After Lincoln was assassinated, he was celebrated throughout much of the country and he was made into a martyr, especially because he died on Good Friday. Not everyone was in mourning, however. In the South, there were many people who celebrated his death and made John Wilkes Booth into a martyr instead. This isn’t to say that all southerners were pleased. Robert E. Lee and many others mourned his death and some were fairly ambivalent. Massachusetts journalist Russell Conwell visited the south four years after Lincolns’ death and wrote “Portraits of Jeff Davis and Lee hang in all their parlors, decorated with Confederate flags, photographs of Wilkes Booth, with the last words of great martyrs printed upon its borders; effigies of Abraham Lincoln hanging by the neck…adorn their drawing rooms… The Rebellion here seems not to be dead yet” . Conwell was a northerner and may have been looking for ways to vilify the south, so it is likely that these are some of the more extreme examples, but this does not subtract from the fact that many people in the South celebrated Lincolns’ death as an act of fate and Wilkes Booths as the death of a martyr who had slain a tyrant. The North wasn’t the only side to write down the South response to Lincolns’ assassination. “All honor to J. Wilkes Booth, what torrents of blood Lincoln has caused to flow, and how Seward has aided him in his bloody work. I cannot be sorry for their fate. They deserve it. They have reaped their just reward.” wrote Kate Stone, a southern diarist at the time, referring to both the death of Lincoln and the failed attempt on Secretary of State William Seward . This sentiment was shared at the time and openly recorded, instead of being hidden in shame. The sense of celebration was matched by a sense of fear on the part of the American-American community. Part of Abraham Lincolns’ legacy is that of an anti-slavery president and progressive. The hope that many former slaves had for the future was dashed when Lincoln was murdered. This public memory of Lincoln as the abolitionist and great man was used in the following years to urge politicians to push forward with Reconstruction, and was further used by activists such as Fredrick Douglas when Reconstruction failed and Jim Crow began . His memory was used to try to shame the politicians and point out what the nation had been supposedly fighting for not even 50 years before.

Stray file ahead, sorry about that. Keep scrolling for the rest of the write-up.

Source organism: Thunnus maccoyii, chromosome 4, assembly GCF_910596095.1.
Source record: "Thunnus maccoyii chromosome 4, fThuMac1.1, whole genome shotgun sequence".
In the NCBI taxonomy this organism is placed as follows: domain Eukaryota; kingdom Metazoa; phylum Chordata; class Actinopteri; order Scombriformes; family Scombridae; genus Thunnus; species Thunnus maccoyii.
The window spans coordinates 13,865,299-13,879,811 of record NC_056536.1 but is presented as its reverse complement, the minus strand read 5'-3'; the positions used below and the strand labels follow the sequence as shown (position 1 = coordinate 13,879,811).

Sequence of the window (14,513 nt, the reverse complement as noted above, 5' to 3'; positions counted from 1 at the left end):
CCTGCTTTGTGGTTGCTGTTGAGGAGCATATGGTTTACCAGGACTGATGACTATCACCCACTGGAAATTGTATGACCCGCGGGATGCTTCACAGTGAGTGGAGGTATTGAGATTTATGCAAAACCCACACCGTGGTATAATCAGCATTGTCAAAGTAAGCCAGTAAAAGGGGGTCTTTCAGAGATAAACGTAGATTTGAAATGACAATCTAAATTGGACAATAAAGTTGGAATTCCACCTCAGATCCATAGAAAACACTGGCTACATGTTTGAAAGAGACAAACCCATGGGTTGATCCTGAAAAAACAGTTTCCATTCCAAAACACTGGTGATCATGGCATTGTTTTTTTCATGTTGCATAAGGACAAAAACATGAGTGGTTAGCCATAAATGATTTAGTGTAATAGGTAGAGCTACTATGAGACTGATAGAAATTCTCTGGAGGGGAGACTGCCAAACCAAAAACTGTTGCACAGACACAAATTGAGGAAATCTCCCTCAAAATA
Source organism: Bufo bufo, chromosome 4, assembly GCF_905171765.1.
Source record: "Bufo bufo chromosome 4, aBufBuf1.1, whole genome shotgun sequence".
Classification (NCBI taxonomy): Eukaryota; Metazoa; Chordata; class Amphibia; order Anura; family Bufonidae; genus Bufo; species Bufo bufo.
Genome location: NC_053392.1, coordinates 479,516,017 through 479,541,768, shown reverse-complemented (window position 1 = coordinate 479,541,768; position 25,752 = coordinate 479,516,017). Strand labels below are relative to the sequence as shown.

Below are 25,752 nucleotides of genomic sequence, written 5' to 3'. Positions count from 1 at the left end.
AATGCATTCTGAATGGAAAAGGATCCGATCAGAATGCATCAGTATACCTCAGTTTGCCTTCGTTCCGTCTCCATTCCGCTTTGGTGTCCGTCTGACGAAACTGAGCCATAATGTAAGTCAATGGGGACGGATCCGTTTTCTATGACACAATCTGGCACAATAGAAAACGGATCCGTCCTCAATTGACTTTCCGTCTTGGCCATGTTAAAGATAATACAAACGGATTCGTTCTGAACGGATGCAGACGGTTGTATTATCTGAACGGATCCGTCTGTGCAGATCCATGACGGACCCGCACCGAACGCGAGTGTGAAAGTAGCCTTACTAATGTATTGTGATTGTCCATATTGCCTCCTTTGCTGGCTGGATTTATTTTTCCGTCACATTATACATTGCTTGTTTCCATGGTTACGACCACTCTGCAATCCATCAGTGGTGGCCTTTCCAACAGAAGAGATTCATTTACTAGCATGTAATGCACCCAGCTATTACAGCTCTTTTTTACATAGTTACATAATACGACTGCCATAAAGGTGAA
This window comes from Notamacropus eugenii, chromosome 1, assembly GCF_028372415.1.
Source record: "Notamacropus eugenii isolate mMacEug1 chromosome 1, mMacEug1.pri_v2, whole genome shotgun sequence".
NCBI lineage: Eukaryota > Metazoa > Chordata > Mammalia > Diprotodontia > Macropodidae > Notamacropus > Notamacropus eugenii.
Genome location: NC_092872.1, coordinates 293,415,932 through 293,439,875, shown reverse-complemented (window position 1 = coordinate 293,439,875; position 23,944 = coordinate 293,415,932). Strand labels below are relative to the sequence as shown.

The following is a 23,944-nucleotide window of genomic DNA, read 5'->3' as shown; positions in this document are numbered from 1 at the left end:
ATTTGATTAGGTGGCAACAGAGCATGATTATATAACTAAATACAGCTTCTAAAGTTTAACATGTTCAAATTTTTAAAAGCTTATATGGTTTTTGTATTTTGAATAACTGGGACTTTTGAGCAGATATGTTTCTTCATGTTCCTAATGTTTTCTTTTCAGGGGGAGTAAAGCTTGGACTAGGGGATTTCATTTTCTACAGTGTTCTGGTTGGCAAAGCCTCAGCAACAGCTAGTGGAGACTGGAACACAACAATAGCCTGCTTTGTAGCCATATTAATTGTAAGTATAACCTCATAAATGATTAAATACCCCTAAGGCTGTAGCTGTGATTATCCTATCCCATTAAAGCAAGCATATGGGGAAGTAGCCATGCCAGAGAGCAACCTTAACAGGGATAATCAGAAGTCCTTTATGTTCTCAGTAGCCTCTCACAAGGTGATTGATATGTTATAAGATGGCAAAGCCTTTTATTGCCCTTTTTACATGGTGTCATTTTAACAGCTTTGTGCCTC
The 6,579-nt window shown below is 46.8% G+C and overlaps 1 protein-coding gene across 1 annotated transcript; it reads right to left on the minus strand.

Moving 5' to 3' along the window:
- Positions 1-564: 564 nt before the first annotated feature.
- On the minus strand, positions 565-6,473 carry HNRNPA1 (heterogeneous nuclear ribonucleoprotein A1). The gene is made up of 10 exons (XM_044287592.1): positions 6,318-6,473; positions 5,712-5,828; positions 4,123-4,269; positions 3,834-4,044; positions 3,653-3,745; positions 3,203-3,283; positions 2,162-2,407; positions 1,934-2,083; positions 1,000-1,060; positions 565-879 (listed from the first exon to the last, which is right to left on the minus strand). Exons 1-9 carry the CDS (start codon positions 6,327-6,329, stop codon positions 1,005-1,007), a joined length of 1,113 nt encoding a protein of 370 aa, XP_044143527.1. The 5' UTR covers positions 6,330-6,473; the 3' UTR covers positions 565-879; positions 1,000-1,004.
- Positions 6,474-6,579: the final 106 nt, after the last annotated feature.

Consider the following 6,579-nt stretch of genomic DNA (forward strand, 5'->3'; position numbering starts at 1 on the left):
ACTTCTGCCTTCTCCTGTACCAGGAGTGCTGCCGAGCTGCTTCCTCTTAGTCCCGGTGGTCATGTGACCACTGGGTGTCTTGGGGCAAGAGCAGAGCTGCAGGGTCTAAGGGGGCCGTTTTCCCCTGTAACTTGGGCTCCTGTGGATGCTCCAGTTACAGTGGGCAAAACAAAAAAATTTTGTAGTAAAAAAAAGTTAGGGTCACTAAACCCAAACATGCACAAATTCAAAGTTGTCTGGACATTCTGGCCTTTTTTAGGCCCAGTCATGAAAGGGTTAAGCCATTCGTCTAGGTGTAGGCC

- Kunhardt, Phillip B., III. “Lincoln’s Contested Legacy.” Smithsonian. Smithsonian Museum, Feb. 2009. Web. 16 Apr. 2015.
- “Loss for the North and Happiness for the South.” History Engine: Tools for Collaborative Education and Research. University of Richmond, n.d. Web. 8 Apr. 2015.
- Kunhardt, Philip B., and Peter W. Kunhardt. Looking for Lincoln: The Making of an American Icon. New York: Alfred A. Knopf, 2008. Print.